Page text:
The experience got me thinking. What impression do “outsiders” have when they visit our churches or Bible studies? Does our language and culture unintentionally exclude? Do we act like a club for insiders only? Do visitors feel like they didn’t get the “memo?”

In the past I’ve been the outsider and have visited churches and Bible studies where my answer to all these questions was “yes.” I never went back to those places again.

Nothing is more off-putting to seekers and the unchurched than the feeling that they don’t fit in. That somewhere credentials were issued and they just don’t measure up.

Jesus fought against that. Again and again, to all kinds of people, He said, “Come.” (Mt. 14:29)
“Come and you will see.” (John 1:39)
“Come, follow me.” (Mk 1:17)
“Come to me, all you who are weary and burdened, and I will give you rest.” (Mt. 11:28)

As Jesus’ disciples, we must extend the same invitation to all who enter our churches and Bible studies. We need to meet people where they are: Come in and you will see.

Are you offering your extra weights or protecting your winning design? In the end, we run the same race. Some may arrive may arrive gracefully and in style. Others of us will haul ourselves, wheels falling off, across the finish line. The most important thing is that we’ve entered the race.

“I have fought the good fight, I have finished the race, I have kept the faith. Now there is in store for me the crown of righteousness, which the Lord, the righteous Judge, will award to me on that day—and not only to me, but also to all who have longed for his appearing.” (2 Tim. 4:7-8)

14 comments:

Runner Mom said...

Love this! I have entered the race...my application was turned in years ago. I am learning that the true race isn't at the finish line, but all of the twists and turns along the way to the yellow tape.

Love you!
Susan

Debbie said...

Please have this published for many more to read!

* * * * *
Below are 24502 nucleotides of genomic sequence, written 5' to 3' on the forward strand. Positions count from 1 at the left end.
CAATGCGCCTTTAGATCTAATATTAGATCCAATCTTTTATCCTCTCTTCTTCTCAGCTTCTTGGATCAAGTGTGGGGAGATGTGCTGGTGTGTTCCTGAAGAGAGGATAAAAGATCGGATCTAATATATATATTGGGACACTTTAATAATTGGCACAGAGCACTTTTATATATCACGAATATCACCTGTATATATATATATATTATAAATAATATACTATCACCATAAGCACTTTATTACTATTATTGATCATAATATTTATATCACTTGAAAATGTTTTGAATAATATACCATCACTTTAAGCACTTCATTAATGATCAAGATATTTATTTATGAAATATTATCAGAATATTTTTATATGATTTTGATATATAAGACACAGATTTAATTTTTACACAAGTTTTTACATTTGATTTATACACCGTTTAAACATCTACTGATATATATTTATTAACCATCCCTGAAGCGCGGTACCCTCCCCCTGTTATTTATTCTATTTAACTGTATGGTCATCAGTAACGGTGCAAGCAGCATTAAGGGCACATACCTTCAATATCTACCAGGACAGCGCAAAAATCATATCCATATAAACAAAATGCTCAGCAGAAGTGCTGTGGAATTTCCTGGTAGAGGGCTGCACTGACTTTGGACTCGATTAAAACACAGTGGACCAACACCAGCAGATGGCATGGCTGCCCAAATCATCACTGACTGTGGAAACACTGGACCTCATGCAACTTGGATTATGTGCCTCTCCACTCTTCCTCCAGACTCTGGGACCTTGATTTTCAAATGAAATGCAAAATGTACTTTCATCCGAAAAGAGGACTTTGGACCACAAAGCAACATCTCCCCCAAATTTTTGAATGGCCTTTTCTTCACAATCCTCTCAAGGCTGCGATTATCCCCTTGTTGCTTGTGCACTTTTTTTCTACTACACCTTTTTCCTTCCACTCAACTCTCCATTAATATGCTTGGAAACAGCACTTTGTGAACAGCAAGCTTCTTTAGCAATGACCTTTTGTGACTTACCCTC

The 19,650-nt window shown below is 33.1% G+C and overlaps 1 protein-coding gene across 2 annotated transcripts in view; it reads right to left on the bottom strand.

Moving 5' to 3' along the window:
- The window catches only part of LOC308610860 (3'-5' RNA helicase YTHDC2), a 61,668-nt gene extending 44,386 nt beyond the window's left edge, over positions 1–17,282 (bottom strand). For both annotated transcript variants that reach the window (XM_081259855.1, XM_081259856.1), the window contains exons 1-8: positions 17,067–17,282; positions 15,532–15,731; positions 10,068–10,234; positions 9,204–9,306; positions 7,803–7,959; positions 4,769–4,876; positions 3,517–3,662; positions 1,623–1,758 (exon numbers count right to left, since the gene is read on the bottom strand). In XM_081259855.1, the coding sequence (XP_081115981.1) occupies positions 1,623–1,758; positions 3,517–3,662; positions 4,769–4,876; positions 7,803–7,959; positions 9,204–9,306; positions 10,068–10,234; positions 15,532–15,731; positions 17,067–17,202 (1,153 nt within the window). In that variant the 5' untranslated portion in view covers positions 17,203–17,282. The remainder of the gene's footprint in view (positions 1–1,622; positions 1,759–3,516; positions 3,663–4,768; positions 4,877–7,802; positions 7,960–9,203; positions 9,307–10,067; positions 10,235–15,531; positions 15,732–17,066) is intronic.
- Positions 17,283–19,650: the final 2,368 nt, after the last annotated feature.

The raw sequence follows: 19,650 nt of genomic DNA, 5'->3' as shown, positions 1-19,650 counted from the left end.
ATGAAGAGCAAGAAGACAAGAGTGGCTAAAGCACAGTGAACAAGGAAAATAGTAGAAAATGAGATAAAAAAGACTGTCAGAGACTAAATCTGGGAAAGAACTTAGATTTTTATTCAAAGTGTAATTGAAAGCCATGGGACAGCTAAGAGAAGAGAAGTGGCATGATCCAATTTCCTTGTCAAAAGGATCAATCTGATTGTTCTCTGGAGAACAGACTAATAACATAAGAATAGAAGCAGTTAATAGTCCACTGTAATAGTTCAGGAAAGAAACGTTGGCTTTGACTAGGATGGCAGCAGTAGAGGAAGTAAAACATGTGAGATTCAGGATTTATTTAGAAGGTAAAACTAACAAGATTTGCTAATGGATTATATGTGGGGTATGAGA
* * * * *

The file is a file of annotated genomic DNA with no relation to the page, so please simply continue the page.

xo, Deb

saleslady371 said...

I love your heart to point people toward Jesus, your honesty about how you felt and your sensitivity about accepting others just as they are. I wish you could have heard me at my computer cheering you on.

wegotspirit said...

Amen, Sister! And I must say, those PInewood derbys can be fairly cut-throat. GREAT POST!

Sue J. said...

With our girly house, we won't know the joys of the Pinewood Derby, but we do live vicariously through our nephew/cousin. (The best part is that I think all the boys received some kind of certificate recognizing their unique achievements!)

As for today's churches/Bible studies/Christians, we are challenged to figure out how to be just the right light for a given place of darkness. I have been very forward with some folks about being in certain situations, because I tend to be a bit academic (i.e., "deep") and I don't want to scare people off. I ask folks to be my accountability partners and to tell me when I've gone too far for the group.

We took a little berating this past Sunday as our worship leader said, "Is that the best you can do?" of our singing. I understand we want to worship God with abandon, but I think we need to be careful that we aren't scaring those around us (or offending folks who have been there for years--it's OK NOT to clap, thank you!).